By Carl Schreiter

“You never get a second chance to make a good first impression”. This isn’t news to you, nor is it just colloquial wisdom but backed up by years of accumulated and rigorous research. And you better be quick because you only have seven seconds before a stranger has formed an opinion of you. That’s according to Roger Ailes, a world renowned media strategist, from whom both Ronald Reagan and Rudy Giuliani sought career defining advice. (Gordon, too late now I’m afraid.) But hey, who am I to pass judgment as I am now under considerable pressure to make my own case. So here it is: Seven top tips on how to make your first impression highly positive.

Put the other person, not yourself in the centre: “I”, “me” and “myself” driven individuals are turn-offs. Unless you’re an astronaut, polar explorer or have made it on to the rich list, chances are your life story doesn’t lend itself to oral transmission. Show others that you are others-centred. Get them to open up by asking unintrusive open questions, allowing them to position themselves and feel important. “What’s it like working in such a great location”? “I understand you guys just opened a branch office in Oslo, what are your plans?” “Why is this project important to you?” Remember, a first impression is less about you, and more about making the person you meet feel important.

Demonstrate good listening skills: Give affirmative verbal cues like “Interesting”, “I see” “Hmm” and so on. Non-verbally, you need to maintain steady eye contact and avoid letting your gaze wander as this is a tell-tell sign that, despite your physical presence, suggests that you have now abandoned the conversation in favour of your own thoughts or other, more interesting sights.

Smile: and try not to look bored or tired, even if you are. This gives the impression that you’re not enthusiastic. Making a good impression even when fatigued is a true sign of seasoned professionalism.

Humour is a serious matter: and shouldn’t be taken lightly. Though a witty remark, prompted by the occasion may help break the ice, you should avoid jokes as you have no idea about the other person’s sensitivities. Save your favourite knee-slappers for later, once you have forged a solid rapport with the other person.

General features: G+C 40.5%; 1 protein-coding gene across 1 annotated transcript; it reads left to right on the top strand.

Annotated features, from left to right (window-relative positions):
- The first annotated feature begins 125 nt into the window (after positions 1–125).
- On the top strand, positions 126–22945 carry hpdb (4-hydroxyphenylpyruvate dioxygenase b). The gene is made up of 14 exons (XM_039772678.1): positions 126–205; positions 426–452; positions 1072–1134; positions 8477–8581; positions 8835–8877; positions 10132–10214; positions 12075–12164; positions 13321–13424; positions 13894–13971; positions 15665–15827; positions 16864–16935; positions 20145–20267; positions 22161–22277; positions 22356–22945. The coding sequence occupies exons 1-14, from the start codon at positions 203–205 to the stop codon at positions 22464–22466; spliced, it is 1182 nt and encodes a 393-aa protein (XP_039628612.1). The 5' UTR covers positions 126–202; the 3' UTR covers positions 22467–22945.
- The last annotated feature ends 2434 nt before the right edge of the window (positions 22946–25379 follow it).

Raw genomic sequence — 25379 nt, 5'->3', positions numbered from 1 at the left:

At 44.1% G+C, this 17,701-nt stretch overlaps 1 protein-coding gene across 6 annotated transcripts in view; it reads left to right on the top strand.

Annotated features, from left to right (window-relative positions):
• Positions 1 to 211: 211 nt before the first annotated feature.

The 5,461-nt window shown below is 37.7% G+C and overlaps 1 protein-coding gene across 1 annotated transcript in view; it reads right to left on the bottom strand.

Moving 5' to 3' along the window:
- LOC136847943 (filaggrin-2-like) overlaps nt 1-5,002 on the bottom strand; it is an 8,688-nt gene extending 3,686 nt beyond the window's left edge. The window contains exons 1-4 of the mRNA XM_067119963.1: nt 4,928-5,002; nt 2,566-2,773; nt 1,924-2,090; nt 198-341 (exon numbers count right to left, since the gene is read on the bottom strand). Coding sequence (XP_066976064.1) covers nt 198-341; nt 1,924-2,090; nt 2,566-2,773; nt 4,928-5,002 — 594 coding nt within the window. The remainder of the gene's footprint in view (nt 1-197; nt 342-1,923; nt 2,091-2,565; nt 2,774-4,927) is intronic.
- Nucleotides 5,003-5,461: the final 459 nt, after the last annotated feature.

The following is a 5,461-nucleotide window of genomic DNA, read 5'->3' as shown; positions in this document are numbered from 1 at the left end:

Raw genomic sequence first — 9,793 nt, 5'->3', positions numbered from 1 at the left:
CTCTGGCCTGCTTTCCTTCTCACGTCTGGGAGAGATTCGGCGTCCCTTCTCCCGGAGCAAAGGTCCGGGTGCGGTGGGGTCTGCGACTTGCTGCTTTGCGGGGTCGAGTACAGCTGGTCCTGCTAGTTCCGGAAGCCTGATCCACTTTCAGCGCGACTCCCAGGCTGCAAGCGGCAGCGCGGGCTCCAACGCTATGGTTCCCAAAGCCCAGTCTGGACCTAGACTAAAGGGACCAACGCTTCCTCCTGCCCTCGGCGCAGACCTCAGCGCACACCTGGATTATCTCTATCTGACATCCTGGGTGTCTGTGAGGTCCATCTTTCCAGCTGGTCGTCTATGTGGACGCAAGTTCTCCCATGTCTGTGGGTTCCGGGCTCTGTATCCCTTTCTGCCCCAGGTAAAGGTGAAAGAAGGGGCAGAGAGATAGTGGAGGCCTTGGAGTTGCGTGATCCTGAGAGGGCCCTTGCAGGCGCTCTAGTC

Clothes make the man (and the woman): Arguably the very first factor in first impressions is the way you dress. You have to look the part. Some may argue that you should dress for the job you want not the job you’ve got. Whilst it’s commonly a subconscious appraisal, it is the single most noticeable thing about a person. Standards for appropriate” attire keep changing all the time and vogues occur with the same speed with which they disappear. The good news is that style is never out of fashion.

Avoid the need to be right: By challenging the views of someone you’ve just met you run the risk of destroying your chances of building rapport. You are only really in a position to challenge someone’s statement or viewpoint once you have established your own credibility.

Manage and monitor your speaking style: Listeners judge us by the words we use and how we say them. Don’t mumble, speak clearly, articulate and avoid jargon and expressions that are abstract or elitist. Modulate your voice to avoid dullness and monotony. Display animation in facial expressions and refrain from using contrived body language. Natural gestures will do, provided that whatever you’re saying is conveyed with true conviction and authenticity.

In short, first impressions are important because they last. Whilst a first bad impression is very difficult to reverse or undo, a first good impression will give you leverage to prove the content of your character and  articulate the value you bring to the table.

Remember that making a good impression isn’t synonymous with impressing people. In fact, people will get annoyed if you try too hard and the phoniness will inevitably shine through. You don’t have to go out of your way to please your new acquaintances. Just be yourself at your best.